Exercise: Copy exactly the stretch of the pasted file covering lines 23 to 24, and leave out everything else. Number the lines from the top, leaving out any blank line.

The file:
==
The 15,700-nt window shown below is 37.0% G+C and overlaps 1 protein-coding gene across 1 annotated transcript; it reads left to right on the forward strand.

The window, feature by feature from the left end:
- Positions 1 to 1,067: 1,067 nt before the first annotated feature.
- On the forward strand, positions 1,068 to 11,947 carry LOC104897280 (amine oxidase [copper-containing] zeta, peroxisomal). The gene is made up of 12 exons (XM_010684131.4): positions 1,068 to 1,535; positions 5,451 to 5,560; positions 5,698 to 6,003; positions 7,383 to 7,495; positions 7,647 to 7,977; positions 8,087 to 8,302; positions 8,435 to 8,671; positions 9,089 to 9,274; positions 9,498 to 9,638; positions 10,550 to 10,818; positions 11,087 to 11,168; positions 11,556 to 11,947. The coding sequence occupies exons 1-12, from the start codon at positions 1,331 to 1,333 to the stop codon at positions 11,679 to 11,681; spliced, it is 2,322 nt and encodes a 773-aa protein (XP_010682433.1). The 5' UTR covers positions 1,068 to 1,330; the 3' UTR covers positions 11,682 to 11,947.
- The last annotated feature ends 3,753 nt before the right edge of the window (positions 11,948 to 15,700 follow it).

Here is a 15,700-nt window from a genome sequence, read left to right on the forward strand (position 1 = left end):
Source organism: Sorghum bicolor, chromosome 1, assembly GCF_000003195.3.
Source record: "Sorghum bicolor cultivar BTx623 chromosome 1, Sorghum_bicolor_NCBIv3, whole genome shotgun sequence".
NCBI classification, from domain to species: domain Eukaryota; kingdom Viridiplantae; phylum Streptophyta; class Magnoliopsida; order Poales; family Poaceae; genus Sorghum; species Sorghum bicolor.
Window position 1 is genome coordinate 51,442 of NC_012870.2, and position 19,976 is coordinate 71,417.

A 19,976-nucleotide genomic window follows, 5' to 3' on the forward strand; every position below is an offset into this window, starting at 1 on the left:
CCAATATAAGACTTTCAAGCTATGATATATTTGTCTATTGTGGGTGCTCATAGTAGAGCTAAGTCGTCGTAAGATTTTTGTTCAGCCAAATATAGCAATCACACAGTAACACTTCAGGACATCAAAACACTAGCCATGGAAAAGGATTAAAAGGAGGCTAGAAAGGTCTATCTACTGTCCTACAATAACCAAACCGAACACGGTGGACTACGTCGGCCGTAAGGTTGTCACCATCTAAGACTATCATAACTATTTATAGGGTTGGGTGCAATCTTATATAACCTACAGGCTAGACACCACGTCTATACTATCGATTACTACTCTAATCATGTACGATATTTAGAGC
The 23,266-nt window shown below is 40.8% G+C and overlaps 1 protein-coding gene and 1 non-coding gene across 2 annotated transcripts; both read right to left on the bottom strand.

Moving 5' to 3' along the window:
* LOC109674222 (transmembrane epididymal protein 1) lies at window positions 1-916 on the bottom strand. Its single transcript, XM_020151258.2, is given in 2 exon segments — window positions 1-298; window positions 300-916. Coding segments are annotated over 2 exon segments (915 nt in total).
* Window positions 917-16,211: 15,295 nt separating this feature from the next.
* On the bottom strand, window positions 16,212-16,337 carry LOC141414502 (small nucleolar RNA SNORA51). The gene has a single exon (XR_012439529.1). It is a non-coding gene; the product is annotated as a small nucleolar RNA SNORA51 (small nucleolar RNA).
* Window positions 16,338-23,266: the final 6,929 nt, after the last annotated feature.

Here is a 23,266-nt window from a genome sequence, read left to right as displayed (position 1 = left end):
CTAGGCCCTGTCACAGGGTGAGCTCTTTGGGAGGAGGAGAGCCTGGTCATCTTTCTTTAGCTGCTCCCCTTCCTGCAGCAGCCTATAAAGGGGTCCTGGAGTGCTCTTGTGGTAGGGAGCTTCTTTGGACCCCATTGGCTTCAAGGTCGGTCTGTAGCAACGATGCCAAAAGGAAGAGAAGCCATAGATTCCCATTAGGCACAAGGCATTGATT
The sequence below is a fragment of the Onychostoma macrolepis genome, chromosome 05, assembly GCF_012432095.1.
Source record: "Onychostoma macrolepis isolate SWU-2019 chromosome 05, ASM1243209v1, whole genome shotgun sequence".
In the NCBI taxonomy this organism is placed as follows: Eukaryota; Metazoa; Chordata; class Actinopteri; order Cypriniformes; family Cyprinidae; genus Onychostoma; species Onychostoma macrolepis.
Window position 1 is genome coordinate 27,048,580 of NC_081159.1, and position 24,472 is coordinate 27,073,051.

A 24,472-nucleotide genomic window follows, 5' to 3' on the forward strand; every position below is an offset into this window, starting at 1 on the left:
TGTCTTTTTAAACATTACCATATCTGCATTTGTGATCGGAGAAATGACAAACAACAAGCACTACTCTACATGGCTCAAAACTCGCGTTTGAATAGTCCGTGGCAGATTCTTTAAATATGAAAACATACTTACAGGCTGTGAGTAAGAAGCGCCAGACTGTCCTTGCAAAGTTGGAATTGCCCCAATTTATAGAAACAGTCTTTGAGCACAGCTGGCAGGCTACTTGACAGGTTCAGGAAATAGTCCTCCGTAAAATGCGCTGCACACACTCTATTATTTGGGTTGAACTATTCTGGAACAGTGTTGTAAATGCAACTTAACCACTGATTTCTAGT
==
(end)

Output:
In the NCBI taxonomy this organism is placed as follows: Eukaryota; Metazoa; Chordata; class Actinopteri; order Cypriniformes; family Cyprinidae; genus Onychostoma; species Onychostoma macrolepis.
Window position 1 is genome coordinate 27,048,580 of NC_081159.1, and position 24,472 is coordinate 27,073,051.